In this study, the dissipation of endosulfan was complex, including physical, chemical, and biological processes. From the results above, both laccase activity and soil bacterial counts were enhanced with the cultivation of mushroom, which could lead to a strengthened effect on the dissipation of endosulfan. Hence, the co-degradation was a feasible biomethod to remediate the organic polluted soil and probably became more effective with some modification.

4 Conclusions

The growth response of P. eryngii and C. comatus in co-cultivated group and the interaction of Cd and endosulfan on their fates and soil biochemical properties in Cd and endosulfan co-contaminated soil were investigated in this study. Co-contamination level had an obvious influence on the biomass of mushroom and soil biochemical properties. The biomass of mushroom, laccase activity, bacterial counts in soil, and Cd content in mushroom were significantly enhanced in the co-cultivated group in comparison to the individually cultivated groups. The dissipation of endosulfan was evidently promoted by the presence of mushroom, and the co-cultivated group showed slightly higher dissipation effect than individually cultivated groups. The present study firstly reported the remediation effect by co-cultivated macro fungi P. eryngii and C. comatus on Cd and endosulfan co-contaminated soil, and the results are important for a better understanding of co-remediation for co-contaminated soil.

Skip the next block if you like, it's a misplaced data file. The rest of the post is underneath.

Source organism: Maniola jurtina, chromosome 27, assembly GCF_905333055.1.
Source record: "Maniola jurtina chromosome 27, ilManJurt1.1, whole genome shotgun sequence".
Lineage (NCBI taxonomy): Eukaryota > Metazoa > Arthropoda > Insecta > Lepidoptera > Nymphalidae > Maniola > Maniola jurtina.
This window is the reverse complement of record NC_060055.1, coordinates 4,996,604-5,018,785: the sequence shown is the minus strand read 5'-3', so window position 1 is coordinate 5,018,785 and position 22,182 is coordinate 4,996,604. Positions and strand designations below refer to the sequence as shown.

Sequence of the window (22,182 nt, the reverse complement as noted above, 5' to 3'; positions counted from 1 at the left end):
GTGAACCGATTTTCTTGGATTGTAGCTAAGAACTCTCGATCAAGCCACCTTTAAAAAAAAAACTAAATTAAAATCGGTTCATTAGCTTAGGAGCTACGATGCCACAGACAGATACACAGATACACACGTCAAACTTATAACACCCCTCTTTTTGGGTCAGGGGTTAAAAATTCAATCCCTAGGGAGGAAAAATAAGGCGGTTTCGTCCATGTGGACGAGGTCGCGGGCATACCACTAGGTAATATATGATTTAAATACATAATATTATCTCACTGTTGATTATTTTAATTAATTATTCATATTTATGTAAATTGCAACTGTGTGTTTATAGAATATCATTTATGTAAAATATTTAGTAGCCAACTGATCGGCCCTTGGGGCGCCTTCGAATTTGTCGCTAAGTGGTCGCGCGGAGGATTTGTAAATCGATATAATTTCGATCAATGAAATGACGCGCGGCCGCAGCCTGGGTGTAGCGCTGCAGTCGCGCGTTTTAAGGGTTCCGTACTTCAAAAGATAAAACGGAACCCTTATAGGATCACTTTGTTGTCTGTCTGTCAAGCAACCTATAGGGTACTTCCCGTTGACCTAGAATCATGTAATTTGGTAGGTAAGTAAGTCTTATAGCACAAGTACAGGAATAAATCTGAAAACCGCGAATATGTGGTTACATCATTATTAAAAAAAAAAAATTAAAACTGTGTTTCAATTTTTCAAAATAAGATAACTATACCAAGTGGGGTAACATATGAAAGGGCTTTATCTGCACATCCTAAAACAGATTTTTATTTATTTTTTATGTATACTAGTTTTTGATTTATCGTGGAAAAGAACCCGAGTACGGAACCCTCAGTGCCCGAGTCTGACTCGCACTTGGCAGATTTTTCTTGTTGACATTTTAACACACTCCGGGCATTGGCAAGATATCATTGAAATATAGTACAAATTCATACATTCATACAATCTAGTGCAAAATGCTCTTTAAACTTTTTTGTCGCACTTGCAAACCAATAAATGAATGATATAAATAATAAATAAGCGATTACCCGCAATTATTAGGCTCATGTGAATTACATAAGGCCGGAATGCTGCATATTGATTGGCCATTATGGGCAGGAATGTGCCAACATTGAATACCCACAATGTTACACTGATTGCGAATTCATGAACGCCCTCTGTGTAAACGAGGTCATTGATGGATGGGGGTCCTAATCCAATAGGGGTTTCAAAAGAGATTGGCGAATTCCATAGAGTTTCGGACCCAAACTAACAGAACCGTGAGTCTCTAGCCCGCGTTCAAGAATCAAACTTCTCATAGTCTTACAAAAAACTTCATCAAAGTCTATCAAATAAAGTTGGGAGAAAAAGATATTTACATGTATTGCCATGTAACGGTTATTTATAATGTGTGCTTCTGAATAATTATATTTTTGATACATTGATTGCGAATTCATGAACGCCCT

Notes

Acknowledgements

This study was financially supported by the NSFC (No. 41171253, No. J1103518) and the National High Technology Research and Development Program of China (No. 2013AA06A210). The authors wish to thank Professor Guanglei Cheng and Dong Yu from Sichuan University for their technical assistance.

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Copyright information

© Springer-Verlag GmbH Germany 2017

Authors and Affiliations

  1. 1.Key Laboratory of Bio-Resources and Eco-Environment (Ministry of Education), College of Life SciencesSichuan UniversityChengduChina